It’s no wonder why Windows is the preferred platform for software developers. With support for most languages and software development tools, creating and testing apps on Windows is much easier than on other operating systems.
Since Windows 11, developers are curious to know how it will affect performance and flexibility, as well as whether they should upgrade to Win 11. Today, Thewindowsfan.com will take a look at how Microsoft has improved (or made worse) the new operating system for developers.
Microsoft Store Improvements
The redesigned Microsoft Store is among the exciting new features of Windows 11 that are widely available to developers.
Wider application support
Microsoft used to only allow UWP apps, which required developers to convert non-UWP programs to the UWP standard. This rule frequently discourages developers, which ultimately prevents the program from showing up on the Microsoft Store.
With the latest update, Microsoft also supports other types of applications such as Win32, PWA, and .NET. As a result, developers can now focus on more important areas of their apps, such as improving the interface.
Third-party store support
E-commerce app stores like the Amazon Appstore and Epic Games Store will also be available directly on the new Microsoft Store. So effectively, any app developers that may have published on these stores (or others, which will be available in the future, according to Microsoft) won’t need to upload them separately to the Microsoft Store.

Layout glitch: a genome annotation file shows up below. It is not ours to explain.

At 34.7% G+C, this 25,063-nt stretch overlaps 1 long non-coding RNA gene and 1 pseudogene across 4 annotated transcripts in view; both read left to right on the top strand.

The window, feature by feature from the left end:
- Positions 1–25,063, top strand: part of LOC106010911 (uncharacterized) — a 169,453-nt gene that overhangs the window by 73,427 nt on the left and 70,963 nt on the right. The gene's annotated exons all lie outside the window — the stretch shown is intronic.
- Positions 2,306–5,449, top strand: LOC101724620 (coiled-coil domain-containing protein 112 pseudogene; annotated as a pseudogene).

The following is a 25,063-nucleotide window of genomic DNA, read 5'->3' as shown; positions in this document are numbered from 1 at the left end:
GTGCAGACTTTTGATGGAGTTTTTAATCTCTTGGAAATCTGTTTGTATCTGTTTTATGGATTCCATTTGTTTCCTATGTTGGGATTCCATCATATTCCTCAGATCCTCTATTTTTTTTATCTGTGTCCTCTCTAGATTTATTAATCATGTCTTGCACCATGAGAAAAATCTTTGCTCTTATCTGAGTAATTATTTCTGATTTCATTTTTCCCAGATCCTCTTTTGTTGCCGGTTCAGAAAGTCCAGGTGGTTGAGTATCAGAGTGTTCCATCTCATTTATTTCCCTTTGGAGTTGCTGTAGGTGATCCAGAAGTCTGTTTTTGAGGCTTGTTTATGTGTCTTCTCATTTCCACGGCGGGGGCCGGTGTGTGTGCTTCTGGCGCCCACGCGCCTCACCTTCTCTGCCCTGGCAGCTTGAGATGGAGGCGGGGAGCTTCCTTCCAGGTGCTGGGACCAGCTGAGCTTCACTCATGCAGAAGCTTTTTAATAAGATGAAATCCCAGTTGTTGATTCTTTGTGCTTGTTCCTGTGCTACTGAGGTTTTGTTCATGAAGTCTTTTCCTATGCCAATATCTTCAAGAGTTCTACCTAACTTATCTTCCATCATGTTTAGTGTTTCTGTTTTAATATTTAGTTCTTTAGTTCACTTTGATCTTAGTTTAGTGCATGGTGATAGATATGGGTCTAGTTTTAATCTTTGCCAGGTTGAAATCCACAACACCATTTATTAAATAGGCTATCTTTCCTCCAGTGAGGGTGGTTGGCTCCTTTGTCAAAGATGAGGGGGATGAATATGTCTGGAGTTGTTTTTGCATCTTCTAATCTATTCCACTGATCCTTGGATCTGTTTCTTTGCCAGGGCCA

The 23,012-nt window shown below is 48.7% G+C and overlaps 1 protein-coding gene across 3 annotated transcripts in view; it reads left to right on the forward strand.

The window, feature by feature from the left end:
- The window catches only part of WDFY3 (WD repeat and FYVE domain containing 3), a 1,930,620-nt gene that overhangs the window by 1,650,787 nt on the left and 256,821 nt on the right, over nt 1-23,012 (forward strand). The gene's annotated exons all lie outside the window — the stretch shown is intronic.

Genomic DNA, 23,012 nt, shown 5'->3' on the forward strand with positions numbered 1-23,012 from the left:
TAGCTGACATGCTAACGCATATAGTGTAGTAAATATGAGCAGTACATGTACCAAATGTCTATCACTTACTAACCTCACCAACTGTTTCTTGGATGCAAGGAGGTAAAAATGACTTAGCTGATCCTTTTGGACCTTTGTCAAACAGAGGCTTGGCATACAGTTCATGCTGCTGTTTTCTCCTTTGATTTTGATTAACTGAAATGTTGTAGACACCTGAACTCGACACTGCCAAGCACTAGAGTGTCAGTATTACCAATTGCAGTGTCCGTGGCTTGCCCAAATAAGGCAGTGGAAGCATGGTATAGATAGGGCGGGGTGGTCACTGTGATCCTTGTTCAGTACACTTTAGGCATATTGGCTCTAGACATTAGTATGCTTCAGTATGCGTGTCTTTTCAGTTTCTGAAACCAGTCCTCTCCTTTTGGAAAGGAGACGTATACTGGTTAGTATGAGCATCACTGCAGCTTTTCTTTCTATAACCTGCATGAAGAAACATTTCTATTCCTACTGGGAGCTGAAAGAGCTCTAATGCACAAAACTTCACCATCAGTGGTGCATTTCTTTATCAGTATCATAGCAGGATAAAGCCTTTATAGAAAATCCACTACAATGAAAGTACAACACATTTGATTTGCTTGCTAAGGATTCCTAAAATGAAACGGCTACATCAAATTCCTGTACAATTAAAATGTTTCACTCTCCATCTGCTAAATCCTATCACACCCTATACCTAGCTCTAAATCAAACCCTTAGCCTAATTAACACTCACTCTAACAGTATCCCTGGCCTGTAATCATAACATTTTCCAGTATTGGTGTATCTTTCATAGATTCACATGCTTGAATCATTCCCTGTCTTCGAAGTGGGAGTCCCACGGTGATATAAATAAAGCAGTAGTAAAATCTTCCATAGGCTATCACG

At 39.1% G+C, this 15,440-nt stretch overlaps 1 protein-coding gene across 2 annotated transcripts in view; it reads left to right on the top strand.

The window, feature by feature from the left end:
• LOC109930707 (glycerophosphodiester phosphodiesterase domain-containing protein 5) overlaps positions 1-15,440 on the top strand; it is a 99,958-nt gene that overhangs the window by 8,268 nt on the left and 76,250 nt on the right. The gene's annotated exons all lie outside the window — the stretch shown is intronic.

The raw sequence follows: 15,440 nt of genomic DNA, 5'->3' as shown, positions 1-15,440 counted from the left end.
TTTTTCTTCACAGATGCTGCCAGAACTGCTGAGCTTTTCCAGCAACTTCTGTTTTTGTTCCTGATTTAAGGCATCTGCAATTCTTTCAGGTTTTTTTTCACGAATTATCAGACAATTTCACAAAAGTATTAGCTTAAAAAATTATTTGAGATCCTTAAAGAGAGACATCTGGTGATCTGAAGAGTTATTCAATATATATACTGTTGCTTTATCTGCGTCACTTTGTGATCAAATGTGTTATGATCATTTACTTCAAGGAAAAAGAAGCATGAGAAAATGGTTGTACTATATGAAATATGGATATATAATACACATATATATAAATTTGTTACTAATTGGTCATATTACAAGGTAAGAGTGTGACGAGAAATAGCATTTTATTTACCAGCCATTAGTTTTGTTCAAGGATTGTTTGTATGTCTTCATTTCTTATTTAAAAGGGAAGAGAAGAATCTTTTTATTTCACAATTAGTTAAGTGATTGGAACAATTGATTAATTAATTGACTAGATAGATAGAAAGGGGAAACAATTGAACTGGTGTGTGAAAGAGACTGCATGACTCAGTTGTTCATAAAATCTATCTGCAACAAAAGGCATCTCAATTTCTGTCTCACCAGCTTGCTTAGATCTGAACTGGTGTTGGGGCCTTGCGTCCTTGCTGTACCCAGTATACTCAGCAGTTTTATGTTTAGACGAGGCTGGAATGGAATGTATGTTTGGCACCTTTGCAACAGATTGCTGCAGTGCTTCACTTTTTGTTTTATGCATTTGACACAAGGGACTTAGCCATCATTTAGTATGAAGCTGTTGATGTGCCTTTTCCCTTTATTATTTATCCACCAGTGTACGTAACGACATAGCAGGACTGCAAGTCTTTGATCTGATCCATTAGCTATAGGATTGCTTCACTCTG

Recommended for developers
Perhaps the best move Microsoft has made is to encourage software developers. Previously, Microsoft reduced its share of app revenue from 30% to 15% to make the Microsoft Store more competitive.
In addition, Microsoft will allow developers to use their own commercial platforms or third parties to keep 100% of the revenue generated from their platform applications.
In short, Microsoft is now allowing multiple publishing of app formats and third-party store interfaces and giving developers the choice to keep 100% of the revenue. These three concessions make the latest update more appealing to the developer community than ever before.
App support for Android
Microsoft is creating new opportunities for app developers by bringing the Android world closer to Windows. While developers will have to wait a while, the promising Android support and Amazon Store integration will bring significant benefits to all parties. Microsoft is still working on integrating the Amazon Appstore with the Microsoft Store.
As Android apps start to be supported, it will give developer apps better reach and higher downloads. Users who have downloaded the app on their phone can also download it on their desktop. Moreover, this feature will help mobile application developers create applications that suit the needs of desktop users.
However, it is not possible to measure the effectiveness of this new feature until it is actually live and can be tried. Developers will have to wait a little longer.
Improved Developer Tools
Project Reunion and WinUI 3 have been renamed and updated in the user interface to become Windows App SDK by Microsoft. It does not, however, take the place of the current Windows SDK, and Microsoft encourages developers to adopt it “at their own speed”.